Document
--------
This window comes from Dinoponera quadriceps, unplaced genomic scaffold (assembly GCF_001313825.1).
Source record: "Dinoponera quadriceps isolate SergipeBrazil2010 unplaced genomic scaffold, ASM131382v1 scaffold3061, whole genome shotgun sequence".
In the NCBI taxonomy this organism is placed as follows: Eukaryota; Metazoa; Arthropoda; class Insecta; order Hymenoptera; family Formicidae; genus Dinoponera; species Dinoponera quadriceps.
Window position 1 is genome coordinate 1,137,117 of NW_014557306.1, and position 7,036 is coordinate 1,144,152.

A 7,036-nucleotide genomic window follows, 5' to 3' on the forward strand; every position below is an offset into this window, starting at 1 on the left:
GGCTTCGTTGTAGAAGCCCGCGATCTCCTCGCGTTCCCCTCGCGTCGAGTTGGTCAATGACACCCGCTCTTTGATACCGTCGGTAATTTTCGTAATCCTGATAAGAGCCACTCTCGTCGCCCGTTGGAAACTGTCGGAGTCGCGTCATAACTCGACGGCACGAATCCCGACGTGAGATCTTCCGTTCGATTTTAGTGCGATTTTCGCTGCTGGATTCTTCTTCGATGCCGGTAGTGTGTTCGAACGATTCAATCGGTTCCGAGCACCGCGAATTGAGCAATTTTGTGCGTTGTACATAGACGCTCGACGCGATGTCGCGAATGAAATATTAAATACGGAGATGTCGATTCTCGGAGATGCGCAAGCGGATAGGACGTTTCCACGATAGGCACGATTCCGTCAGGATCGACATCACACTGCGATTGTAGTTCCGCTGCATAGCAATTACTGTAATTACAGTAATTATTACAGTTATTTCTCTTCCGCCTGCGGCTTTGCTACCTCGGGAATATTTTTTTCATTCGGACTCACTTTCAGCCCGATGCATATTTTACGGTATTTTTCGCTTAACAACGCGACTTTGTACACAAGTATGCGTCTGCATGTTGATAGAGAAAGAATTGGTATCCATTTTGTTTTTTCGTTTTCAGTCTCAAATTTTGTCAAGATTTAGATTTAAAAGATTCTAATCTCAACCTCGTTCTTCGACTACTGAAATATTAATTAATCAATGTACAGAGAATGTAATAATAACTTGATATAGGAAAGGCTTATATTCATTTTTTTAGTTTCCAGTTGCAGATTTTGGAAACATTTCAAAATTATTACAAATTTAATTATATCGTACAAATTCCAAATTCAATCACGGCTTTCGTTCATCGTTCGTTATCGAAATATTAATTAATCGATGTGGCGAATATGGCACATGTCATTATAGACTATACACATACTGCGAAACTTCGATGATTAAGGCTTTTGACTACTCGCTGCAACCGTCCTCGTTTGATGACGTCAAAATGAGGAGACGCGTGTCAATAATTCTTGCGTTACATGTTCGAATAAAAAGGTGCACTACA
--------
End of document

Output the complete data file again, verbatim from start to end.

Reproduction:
This window comes from Dinoponera quadriceps, unplaced genomic scaffold (assembly GCF_001313825.1).
Source record: "Dinoponera quadriceps isolate SergipeBrazil2010 unplaced genomic scaffold, ASM131382v1 scaffold3061, whole genome shotgun sequence".
In the NCBI taxonomy this organism is placed as follows: Eukaryota; Metazoa; Arthropoda; class Insecta; order Hymenoptera; family Formicidae; genus Dinoponera; species Dinoponera quadriceps.
Window position 1 is genome coordinate 1,137,117 of NW_014557306.1, and position 7,036 is coordinate 1,144,152.

A 7,036-nucleotide genomic window follows, 5' to 3' on the forward strand; every position below is an offset into this window, starting at 1 on the left:
GGCTTCGTTGTAGAAGCCCGCGATCTCCTCGCGTTCCCCTCGCGTCGAGTTGGTCAATGACACCCGCTCTTTGATACCGTCGGTAATTTTCGTAATCCTGATAAGAGCCACTCTCGTCGCCCGTTGGAAACTGTCGGAGTCGCGTCATAACTCGACGGCACGAATCCCGACGTGAGATCTTCCGTTCGATTTTAGTGCGATTTTCGCTGCTGGATTCTTCTTCGATGCCGGTAGTGTGTTCGAACGATTCAATCGGTTCCGAGCACCGCGAATTGAGCAATTTTGTGCGTTGTACATAGACGCTCGACGCGATGTCGCGAATGAAATATTAAATACGGAGATGTCGATTCTCGGAGATGCGCAAGCGGATAGGACGTTTCCACGATAGGCACGATTCCGTCAGGATCGACATCACACTGCGATTGTAGTTCCGCTGCATAGCAATTACTGTAATTACAGTAATTATTACAGTTATTTCTCTTCCGCCTGCGGCTTTGCTACCTCGGGAATATTTTTTTCATTCGGACTCACTTTCAGCCCGATGCATATTTTACGGTATTTTTCGCTTAACAACGCGACTTTGTACACAAGTATGCGTCTGCATGTTGATAGAGAAAGAATTGGTATCCATTTTGTTTTTTCGTTTTCAGTCTCAAATTTTGTCAAGATTTAGATTTAAAAGATTCTAATCTCAACCTCGTTCTTCGACTACTGAAATATTAATTAATCAATGTACAGAGAATGTAATAATAACTTGATATAGGAAAGGCTTATATTCATTTTTTTAGTTTCCAGTTGCAGATTTTGGAAACATTTCAAAATTATTACAAATTTAATTATATCGTACAAATTCCAAATTCAATCACGGCTTTCGTTCATCGTTCGTTATCGAAATATTAATTAATCGATGTGGCGAATATGGCACATGTCATTATAGACTATACACATACTGCGAAACTTCGATGATTAAGGCTTTTGACTACTCGCTGCAACCGTCCTCGTTTGATGACGTCAAAATGAGGAGACGCGTGTCAATAATTCTTGCGTTACATGTTCGAATAAAAAGGTGCACTACA